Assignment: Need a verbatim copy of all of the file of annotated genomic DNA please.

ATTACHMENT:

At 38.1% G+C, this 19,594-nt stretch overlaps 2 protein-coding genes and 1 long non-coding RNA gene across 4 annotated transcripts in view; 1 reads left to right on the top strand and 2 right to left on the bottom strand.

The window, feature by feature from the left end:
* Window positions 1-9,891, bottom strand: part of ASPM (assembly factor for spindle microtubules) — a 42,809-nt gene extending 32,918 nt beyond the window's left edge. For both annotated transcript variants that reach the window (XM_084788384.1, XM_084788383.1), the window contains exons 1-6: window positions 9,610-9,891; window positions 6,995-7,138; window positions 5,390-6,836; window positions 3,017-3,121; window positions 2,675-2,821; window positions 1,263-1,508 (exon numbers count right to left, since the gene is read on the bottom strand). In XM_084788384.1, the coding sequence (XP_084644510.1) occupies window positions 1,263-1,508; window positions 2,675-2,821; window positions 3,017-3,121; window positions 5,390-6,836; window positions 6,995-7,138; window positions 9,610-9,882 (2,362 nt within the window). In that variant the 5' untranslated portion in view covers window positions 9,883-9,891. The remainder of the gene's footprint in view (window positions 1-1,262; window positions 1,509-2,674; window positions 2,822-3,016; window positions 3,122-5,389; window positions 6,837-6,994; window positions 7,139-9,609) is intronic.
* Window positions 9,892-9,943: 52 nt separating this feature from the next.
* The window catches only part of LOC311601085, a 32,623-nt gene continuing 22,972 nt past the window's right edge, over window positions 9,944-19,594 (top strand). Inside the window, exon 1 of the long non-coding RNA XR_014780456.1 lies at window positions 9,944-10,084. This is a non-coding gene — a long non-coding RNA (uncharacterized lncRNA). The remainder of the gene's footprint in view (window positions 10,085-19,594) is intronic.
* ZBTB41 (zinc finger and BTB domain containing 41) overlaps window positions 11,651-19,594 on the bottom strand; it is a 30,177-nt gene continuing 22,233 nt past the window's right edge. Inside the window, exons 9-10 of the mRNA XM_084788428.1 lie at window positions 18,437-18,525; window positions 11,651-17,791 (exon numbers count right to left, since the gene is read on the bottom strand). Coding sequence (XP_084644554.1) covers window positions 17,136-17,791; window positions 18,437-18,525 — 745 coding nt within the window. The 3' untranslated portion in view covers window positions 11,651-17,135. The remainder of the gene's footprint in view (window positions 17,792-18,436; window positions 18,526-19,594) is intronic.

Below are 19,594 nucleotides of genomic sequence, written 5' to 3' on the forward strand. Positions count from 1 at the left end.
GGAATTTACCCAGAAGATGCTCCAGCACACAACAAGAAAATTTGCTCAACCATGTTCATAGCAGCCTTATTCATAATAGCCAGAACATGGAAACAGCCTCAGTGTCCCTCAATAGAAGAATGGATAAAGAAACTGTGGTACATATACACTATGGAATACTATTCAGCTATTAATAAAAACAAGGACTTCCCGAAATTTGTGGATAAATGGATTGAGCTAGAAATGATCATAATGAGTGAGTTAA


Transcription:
At 38.1% G+C, this 19,594-nt stretch overlaps 2 protein-coding genes and 1 long non-coding RNA gene across 4 annotated transcripts in view; 1 reads left to right on the top strand and 2 right to left on the bottom strand.

The window, feature by feature from the left end:
* Window positions 1-9,891, bottom strand: part of ASPM (assembly factor for spindle microtubules) — a 42,809-nt gene extending 32,918 nt beyond the window's left edge. For both annotated transcript variants that reach the window (XM_084788384.1, XM_084788383.1), the window contains exons 1-6: window positions 9,610-9,891; window positions 6,995-7,138; window positions 5,390-6,836; window positions 3,017-3,121; window positions 2,675-2,821; window positions 1,263-1,508 (exon numbers count right to left, since the gene is read on the bottom strand). In XM_084788384.1, the coding sequence (XP_084644510.1) occupies window positions 1,263-1,508; window positions 2,675-2,821; window positions 3,017-3,121; window positions 5,390-6,836; window positions 6,995-7,138; window positions 9,610-9,882 (2,362 nt within the window). In that variant the 5' untranslated portion in view covers window positions 9,883-9,891. The remainder of the gene's footprint in view (window positions 1-1,262; window positions 1,509-2,674; window positions 2,822-3,016; window positions 3,122-5,389; window positions 6,837-6,994; window positions 7,139-9,609) is intronic.
* Window positions 9,892-9,943: 52 nt separating this feature from the next.
* The window catches only part of LOC311601085, a 32,623-nt gene continuing 22,972 nt past the window's right edge, over window positions 9,944-19,594 (top strand). Inside the window, exon 1 of the long non-coding RNA XR_014780456.1 lies at window positions 9,944-10,084. This is a non-coding gene — a long non-coding RNA (uncharacterized lncRNA). The remainder of the gene's footprint in view (window positions 10,085-19,594) is intronic.
* ZBTB41 (zinc finger and BTB domain containing 41) overlaps window positions 11,651-19,594 on the bottom strand; it is a 30,177-nt gene continuing 22,233 nt past the window's right edge. Inside the window, exons 9-10 of the mRNA XM_084788428.1 lie at window positions 18,437-18,525; window positions 11,651-17,791 (exon numbers count right to left, since the gene is read on the bottom strand). Coding sequence (XP_084644554.1) covers window positions 17,136-17,791; window positions 18,437-18,525 — 745 coding nt within the window. The 3' untranslated portion in view covers window positions 11,651-17,135. The remainder of the gene's footprint in view (window positions 17,792-18,436; window positions 18,526-19,594) is intronic.

Below are 19,594 nucleotides of genomic sequence, written 5' to 3' on the forward strand. Positions count from 1 at the left end.
GGAATTTACCCAGAAGATGCTCCAGCACACAACAAGAAAATTTGCTCAACCATGTTCATAGCAGCCTTATTCATAATAGCCAGAACATGGAAACAGCCTCAGTGTCCCTCAATAGAAGAATGGATAAAGAAACTGTGGTACATATACACTATGGAATACTATTCAGCTATTAATAAAAACAAGGACTTCCCGAAATTTGTGGATAAATGGATTGAGCTAGAAATGATCATAATGAGTGAGTTAA